Navigation will proceed with the least possible effort, but only provided that the respective validation context is saturated. If the validation context produces a sharply defined need, the effort may verge towards the infinite. When travelling abroad, I must find my passport for the validation context of border control, and nothing else will do [22]. With more relaxed validation contexts, effort will settle for less. The validation context of novice users without engineering experience is lax since it emerges through the very presentation it tentatively validates. Questions saturate prematurely as soon as its descriptor can be matched to a display token. For example, a question may ask for the location of component (Y). Once inspection discovers (Y) on the currently open overview diagram, the answer is likely to be ‘After component (X) and before component (Z)’ with no further navigation effort, although an investigation of the component level would afford a more precise answer such as ‘Y is mounted at the inlet of Z’.

6.7    Navigation pleasure

Navigation pleasure describes users' sensory and social gratification through their navigating activity. Provided that navigation can be expected to saturate the validation protocol, for example, be precise enough and timely enough, users prefer more pleasurable navigations. Dimensions of navigation pleasure are diversion, serendipity, and concretion (cf. figure 6.3).

[diagram of dimensions affecting navigation pleasure]

Figure 6.3. An overview of the dimensions affecting navigation pleasure.

Diversion of navigation to less direct and more pleasurable tracks is justified by resources lacking quality. Diversion may involve a flip-over from navigation to articulation and user design. In the service engineering domain, the lack of a fitting removal procedure justifies the diversion of walking down to the Production and Test Facilities in order to talk informally to people with hands-on experience. Difficulties in navigating a report justify calling or meeting with someone in the setting where it originated to get qualification. An unstructured performance monitoring printout that is difficult to navigate justifies its transformation into a graph. The lack of a resource for converting times across the globe justifies the design of a software to this end by one service engineer. In evaluations, users lack of familiarity with the cinegram justified diversion from navigation to articulation, i.e., to extended talking and hypothesising, often with considerable problem drift.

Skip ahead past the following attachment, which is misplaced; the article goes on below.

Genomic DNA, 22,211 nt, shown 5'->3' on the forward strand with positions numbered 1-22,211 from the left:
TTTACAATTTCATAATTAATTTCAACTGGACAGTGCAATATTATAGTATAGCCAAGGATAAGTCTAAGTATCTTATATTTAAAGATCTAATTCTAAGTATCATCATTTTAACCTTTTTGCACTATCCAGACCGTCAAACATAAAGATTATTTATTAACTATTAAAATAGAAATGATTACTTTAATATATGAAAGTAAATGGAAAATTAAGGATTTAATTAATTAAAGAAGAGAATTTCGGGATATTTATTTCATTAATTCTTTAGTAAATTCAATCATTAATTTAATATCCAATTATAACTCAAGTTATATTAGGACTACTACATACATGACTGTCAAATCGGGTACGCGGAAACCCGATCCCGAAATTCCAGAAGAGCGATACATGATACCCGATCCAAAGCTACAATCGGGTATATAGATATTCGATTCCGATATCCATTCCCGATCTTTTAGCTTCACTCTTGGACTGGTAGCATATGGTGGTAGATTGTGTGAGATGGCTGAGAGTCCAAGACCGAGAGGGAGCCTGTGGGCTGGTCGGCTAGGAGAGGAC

However, it is clear that there is no simple inverse correlation between lack of resource quality and pleasure of diversion since often enough diversion may be burdensome or impossible in the face of response pressure. But equally, there is no unambiguous link between resource quality and navigation pleasure. As pointed out in chapter 3–Context, users' presentation interest may favour diversions which run counter to the business interest of maximising efficiency—an interest which motivates optimisation of resource quality.

Serendipity describes the peripheral surplus afforded by navigation. It is lowest in noticing, higher in switching, particularly when moving through space (for example, to fetch some document) since here, navigation serendipitously crosses trajectories of other users. Conversation is also rich in serendipity, i.e., unexpected news or unforeseen qualifications. Serendipity increases both navigation pleasure and resource quality. It creates confluent resources which resonate and remind users of aspects which one specific resource alone would not reveal.